3. How long after implantation dip does hCG rise?
Human chorionic gonadotropin (hCG) may be detected in the blood eight to ten days after fertilization (8). A medical test may help confirm the result.
A slight dip in the basal body temperature is believed to occur upon implantation. Signs of implantation dip may include cramping, light spotting or bleeding, and other common implantation symptoms. However, it is important to note that an implantation dip is not always present and may not be a reliable indicator of pregnancy. Other symptoms, such as missed periods and standard detection methods, including positive pregnancy tests, are more reliable indicators. So, consult your healthcare provider if you suspect a pregnancy.
Infographic: What You Should Know About Implantation Dip
Implantation dip refers to a change in the basal body temperature (BBT) that occurs around the time of implantation of a fertilized egg in the uterus. Although sometimes used as a positive indication of pregnancy, it may not be a definitive sign for all. This infographic highlights the essential details you need to know about the occurrence.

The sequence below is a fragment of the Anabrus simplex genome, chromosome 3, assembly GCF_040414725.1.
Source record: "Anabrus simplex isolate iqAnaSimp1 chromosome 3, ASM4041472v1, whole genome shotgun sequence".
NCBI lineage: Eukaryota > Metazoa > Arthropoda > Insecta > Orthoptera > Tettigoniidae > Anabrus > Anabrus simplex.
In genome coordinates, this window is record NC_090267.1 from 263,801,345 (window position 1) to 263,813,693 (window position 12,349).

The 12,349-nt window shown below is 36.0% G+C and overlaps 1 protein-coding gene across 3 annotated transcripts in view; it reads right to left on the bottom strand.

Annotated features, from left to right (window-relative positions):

- An implantation dip is a drop in the basal body temperature by a few tenths of a degree and lasts for one day.
- It may or may not be accompanied by symptoms such as abdominal cramps, light spotting, and breast tenderness.
- A second rise in the estrogen level post ovulation may cause the drop to occur.
- An implantation dip may not always confirm a pregnancy, as the temperature fluctuation may be influenced by factors such as stress, illness, and medications.
- Mayumi Matsuda-Nakamura et al.; (2015); Effect of menstrual cycle on thermal perception and autonomic thermoregulatory responses during mild cold exposure.
- Kaitlyn Steward and Avais Raja; (2022); Physiology Ovulation And Basal Body Temperature.
- Implantation Bleeding.
- Beverly G Reed and Bruce R Carr; (2018); The Normal Menstrual Cycle and the Control of Ovulation.
- Nina S. Stachenfeld et al.; (2000); Estrogen modifies the temperature effects of progesterone.
- Mary Lee Barron and Richard Fehring; (2005); Basal Body Temperature Assessment: Is It Useful to Couples Seeking Pregnancy?
- Hsiu-Wei Su et al.; (2017); Detection of ovulation a review of currently available methods.
- Eugene D. Albrecht and Gerald J. Pepe; (2018); Female Reproduction.